Northern Ireland news

Analysis: Health officials must engage with frontline staff post-Covid to solve A&E crisis

Leaked proposals on overhauling A&E access post-Covid have sparked concern
Seanín Graham

DOCTORS staffing overstretched A&E departments have repeatedly pointed to their 'abuse' by patients who didn't need to be there.

Waiting lists for GP appointments and hospital assessments meant that some people were either inappropriately referred or turned up as a last resort out of fear that a delayed test may be impacting on a serious undetected illness.

Vulnerable people with addiction and mental health problems have also sought help at the doors of an A&E unit because the specialist services were simply not available in the community.

The result was 12 hour breaches - and even 24 hour breaches during winter pressures - of A&E waiting time targets became the norm, with the elderly and infirm particularly affected.

With the onset of the pandemic however, the situation changed almost overnight with some of the north's busiest A&E departments reduced to a trickle of attendances while waiting times virtually disappeared.

Fear of contracting coronavirus as well as not wanting to put further strain on a system preparing for a massive surge in cases led to many people staying away - a move that sparked an appeal from doctors to those sick patients staying at home to seek treatment.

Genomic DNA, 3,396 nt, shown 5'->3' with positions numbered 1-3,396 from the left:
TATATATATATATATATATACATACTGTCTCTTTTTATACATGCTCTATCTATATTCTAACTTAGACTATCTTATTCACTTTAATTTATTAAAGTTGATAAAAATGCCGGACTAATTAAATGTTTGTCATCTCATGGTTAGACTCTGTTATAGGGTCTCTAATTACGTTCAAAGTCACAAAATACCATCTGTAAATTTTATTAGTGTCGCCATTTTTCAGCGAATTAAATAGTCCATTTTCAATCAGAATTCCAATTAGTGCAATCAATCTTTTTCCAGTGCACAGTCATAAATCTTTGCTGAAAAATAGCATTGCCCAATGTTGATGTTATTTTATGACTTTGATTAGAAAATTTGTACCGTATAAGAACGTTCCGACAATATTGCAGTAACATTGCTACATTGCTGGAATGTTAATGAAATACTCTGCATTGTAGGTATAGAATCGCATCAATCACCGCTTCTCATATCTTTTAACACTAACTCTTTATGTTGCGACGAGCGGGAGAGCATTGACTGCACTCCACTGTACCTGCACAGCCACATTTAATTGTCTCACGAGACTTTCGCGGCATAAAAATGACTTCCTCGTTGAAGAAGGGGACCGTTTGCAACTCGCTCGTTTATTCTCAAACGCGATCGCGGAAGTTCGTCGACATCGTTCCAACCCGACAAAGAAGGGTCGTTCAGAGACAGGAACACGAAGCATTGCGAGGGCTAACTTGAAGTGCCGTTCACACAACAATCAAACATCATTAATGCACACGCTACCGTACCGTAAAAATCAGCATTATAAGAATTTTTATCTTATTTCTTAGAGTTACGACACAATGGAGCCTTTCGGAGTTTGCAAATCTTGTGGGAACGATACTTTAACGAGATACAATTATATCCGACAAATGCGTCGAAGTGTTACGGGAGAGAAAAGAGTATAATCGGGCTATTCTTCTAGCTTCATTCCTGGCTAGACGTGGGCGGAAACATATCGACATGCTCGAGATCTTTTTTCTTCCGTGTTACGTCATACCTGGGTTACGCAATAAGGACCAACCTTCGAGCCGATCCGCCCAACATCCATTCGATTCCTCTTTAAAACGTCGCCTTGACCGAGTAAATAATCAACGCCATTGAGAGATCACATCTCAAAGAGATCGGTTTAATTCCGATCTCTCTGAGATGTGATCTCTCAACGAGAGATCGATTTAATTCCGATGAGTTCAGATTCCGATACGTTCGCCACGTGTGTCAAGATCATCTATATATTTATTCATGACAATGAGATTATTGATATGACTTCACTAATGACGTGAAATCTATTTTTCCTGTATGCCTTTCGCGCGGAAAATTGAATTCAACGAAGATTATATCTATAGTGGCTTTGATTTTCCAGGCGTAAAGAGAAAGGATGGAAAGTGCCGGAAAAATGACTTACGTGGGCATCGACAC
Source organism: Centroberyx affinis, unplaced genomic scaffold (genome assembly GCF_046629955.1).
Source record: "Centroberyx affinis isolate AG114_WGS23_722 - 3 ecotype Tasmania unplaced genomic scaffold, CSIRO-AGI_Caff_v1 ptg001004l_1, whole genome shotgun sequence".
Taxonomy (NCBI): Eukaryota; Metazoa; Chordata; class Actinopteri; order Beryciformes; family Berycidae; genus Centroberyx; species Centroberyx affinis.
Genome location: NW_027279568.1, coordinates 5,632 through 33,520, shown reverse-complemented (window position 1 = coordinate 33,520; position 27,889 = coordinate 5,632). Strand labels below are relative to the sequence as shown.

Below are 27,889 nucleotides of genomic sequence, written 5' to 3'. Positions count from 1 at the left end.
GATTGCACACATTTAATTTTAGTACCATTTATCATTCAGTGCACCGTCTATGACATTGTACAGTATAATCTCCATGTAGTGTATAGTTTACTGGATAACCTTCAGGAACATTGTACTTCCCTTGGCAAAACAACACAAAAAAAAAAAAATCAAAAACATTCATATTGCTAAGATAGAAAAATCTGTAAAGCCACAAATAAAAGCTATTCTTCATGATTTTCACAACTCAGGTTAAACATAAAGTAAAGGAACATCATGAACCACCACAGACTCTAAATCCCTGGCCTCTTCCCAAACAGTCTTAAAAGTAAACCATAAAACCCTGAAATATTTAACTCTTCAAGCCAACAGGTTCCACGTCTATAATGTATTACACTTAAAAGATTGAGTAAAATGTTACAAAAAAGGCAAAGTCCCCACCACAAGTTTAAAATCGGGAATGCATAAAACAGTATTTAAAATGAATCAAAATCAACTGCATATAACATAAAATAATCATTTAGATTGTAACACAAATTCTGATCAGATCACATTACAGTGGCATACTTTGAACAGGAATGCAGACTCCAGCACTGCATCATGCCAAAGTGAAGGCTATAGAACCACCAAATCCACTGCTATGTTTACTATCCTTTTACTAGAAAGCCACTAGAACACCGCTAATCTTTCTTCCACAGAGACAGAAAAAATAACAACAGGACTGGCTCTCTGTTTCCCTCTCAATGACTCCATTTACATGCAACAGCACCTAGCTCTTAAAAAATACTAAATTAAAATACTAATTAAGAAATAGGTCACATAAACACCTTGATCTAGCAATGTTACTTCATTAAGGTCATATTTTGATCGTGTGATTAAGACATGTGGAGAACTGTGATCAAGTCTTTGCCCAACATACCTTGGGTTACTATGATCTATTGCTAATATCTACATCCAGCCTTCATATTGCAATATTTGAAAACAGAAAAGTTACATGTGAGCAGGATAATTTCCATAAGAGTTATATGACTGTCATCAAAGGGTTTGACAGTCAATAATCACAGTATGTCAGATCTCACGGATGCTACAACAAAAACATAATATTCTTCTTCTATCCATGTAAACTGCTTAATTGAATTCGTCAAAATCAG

As the north's embattled health system tries to navigate its way out of the Covid crisis and rebuild new services, a leaked document on a major overhaul of A&E has prompted some concerns.

The proposal to move to "ambulance only access" at the front doors of an A&E with other urgent cases triaged and seen in separate specialist facilities will no doubt create fear for those who had become dependent on emergency care.

Legitimate concerns have also been raised among healthcare professionals about their role, given the big focus on GPs and ambulance staff in triaging patients when they are already tackling severe frontline pressures with reduced resources.

What is certain though is that the north's A&E units cannot return to a situation where patients lie in hospital trolleys cheek by jowl while coronavirus remains at large and a vaccine is still some time away.

After almost two decades of reviews by experts who all came to the same conclusion and called for a systemic overhaul of the system, the need for our heath officials to act and engage with frontline staff on transforming emergency care has never been more pressing.

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